The second contentious issue - one that can spell danger for the recipients - is that those who are part of the faith-based program do not have to have qualified individuals on their staffs. In Texas, many instances of drug rehabilitation programs were shown to have staff with not one minute of training in drug addiction who were giving advice. In this field, a bit of bad advice can be life-threatening for the person who needs help.

Let's look at some of the findings of the commission that studied Texas' faith-based programs:

  • Loosening regulations over faith-based providers has not served the faith community at large, but has instead provided a refuge for facilities with a history of regulatory violations, a theological objection to state oversight and a higher rate of abuse and neglect

  • Loosening regulations over faith-based providers has endangered people in need and lowered standards of client health, safety and quality of care in Texas.

  • Faith-based deregulation has allowed physical disease to go medically untreated. Most of the exempt faith-based programs have no medical component and rely instead of treating drug and alcohol abuse as a sin, not a disease.

  • Regulatory changes have resulted in preferential treatment of faith-based providers in government contracting opportunities.

  • Taxpayer funds have been co-mingled with church funds and spent on overly religious activities.

  • After five years of aggressively implementing a Bush-style faith-based initiative in Texas, positive results have proven impossible to document or measure. Evidence points instead to a system that is unregulated, prone to favoritism and co-mingling of funds, and even dangerous to the very people it is supposed to serve.

The five-year experiment has been a fiasco. Even many of those who supported it initially are now trying to shot down much of the program. According to the commission, "As the state that has moved farthest along in the faith-based initiative experiment, Texas' move to shut down one of the lynchpins of "Charitable Choice" signifies a dramatic rollback of the initiative.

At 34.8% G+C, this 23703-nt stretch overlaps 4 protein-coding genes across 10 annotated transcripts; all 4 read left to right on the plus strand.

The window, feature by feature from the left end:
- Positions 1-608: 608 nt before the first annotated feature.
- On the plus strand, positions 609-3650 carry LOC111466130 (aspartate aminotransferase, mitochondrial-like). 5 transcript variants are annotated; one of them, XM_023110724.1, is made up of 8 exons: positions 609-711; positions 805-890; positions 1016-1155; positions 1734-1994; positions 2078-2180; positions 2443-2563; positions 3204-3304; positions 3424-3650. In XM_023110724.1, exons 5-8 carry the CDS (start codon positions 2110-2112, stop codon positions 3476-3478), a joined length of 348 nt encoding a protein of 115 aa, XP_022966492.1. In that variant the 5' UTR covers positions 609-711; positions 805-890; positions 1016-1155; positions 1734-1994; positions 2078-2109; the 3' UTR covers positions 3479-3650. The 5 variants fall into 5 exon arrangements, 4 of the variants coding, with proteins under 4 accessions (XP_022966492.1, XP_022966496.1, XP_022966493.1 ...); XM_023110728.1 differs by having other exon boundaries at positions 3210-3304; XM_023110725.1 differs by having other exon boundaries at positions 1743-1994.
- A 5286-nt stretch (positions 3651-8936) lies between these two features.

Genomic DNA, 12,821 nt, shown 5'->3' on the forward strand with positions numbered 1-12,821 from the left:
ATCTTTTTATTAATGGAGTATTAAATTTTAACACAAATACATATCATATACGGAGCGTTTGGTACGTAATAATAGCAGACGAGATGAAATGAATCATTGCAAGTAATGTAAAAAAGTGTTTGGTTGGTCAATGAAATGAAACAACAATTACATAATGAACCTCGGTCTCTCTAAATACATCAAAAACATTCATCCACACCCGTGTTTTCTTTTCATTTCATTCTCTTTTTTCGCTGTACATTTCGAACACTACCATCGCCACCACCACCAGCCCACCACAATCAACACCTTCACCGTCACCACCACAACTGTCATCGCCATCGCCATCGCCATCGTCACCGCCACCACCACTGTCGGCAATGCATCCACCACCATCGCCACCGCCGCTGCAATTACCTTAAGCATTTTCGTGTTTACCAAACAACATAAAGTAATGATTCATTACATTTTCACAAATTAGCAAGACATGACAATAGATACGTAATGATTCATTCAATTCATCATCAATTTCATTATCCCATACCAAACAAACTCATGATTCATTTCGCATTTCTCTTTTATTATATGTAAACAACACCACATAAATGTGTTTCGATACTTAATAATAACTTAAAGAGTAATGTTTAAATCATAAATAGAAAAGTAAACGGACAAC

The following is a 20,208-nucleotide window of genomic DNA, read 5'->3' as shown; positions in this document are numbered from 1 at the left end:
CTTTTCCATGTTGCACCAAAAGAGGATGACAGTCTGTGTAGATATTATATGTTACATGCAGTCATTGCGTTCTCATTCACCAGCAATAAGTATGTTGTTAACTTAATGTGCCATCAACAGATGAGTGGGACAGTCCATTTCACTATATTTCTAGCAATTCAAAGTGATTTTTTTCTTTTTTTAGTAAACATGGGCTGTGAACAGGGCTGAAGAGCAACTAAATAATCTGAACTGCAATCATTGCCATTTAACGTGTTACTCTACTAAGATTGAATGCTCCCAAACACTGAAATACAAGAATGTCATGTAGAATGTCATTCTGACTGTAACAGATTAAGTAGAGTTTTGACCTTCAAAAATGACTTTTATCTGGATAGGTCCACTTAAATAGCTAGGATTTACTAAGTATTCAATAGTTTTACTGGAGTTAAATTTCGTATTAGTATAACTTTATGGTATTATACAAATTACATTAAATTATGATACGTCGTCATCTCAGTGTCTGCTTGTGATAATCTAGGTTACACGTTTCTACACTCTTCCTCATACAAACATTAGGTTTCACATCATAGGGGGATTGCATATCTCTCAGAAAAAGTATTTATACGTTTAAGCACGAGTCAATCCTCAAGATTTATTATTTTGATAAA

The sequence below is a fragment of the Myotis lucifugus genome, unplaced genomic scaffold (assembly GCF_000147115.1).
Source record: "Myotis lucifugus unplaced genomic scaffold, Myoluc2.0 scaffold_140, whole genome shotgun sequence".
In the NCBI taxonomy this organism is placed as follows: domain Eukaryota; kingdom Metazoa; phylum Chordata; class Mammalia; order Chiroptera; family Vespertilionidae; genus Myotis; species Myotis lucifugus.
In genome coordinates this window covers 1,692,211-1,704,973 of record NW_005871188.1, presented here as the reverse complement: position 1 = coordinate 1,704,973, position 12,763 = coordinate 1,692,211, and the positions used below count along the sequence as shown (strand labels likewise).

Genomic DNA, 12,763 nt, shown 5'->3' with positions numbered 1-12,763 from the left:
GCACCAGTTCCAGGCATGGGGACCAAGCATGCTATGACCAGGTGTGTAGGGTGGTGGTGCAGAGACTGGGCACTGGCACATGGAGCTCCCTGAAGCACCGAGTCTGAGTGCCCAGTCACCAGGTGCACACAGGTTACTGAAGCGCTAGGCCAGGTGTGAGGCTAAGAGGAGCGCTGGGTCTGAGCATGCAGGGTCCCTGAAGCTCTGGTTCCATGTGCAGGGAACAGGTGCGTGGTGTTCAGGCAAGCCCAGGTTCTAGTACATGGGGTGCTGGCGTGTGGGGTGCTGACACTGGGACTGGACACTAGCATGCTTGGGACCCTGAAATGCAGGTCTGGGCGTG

While even the original supporters of the Texas faith-based initiative are now attempting to dismantle it because it was a disaster, Bush is implementing it on a national level. There is not one word spoken about the failure of the program in Texas. To Bush, this is immaterial because his campaign is rich from the monies given by religion to him.

To show how blatantly incompetent the Texas program was, the commission used the inspection reports of one organization, Teen Challenge, to prove its point. Here are some of the results of a state inspection called "Teen Challenge Health and Safety Violations":

  • No qualified credential counselors on staff.

  • No chemical dependency services are being provided.

  • No staff has current CPR and First-Aid training. No policies on psychiatric or medical emergencies were found.

  • Smoke detection alarm systems inoperable.

  • Exposed wires and electrical outlets . missing bulbs, dangling light fixtures, and holes in ceilings near light fixtures.

  • Violated requirements to "provide a safe, secure, and well-maintained environment."

  • Violated requirement to disclose client Bill of Rights and client grievance procedures.

  • Violated requirement that "the facility shall not exploit clients by using client labor inappropriately."

  • Violated incident reporting requirements.

  • Violated requirements to: "protect the health, safety, rights, and welfare of clients; provide adequate services . ; comply with all applicable laws, regulation, policies and procedures; maintain required licenses, permits and credentials; and comply with professional and ethical codes of conduct."

Shortly after this report, the Teen Challenge program was included in Bush's faith-based initiative, allowing it to operate as normal without complying with any of the stated discrepancies. In July 1995, Bush used the group as a beacon for his initiative as he stated, "Teen Challenge should view itself as a pioneer in how Texas approaches faith-based programs."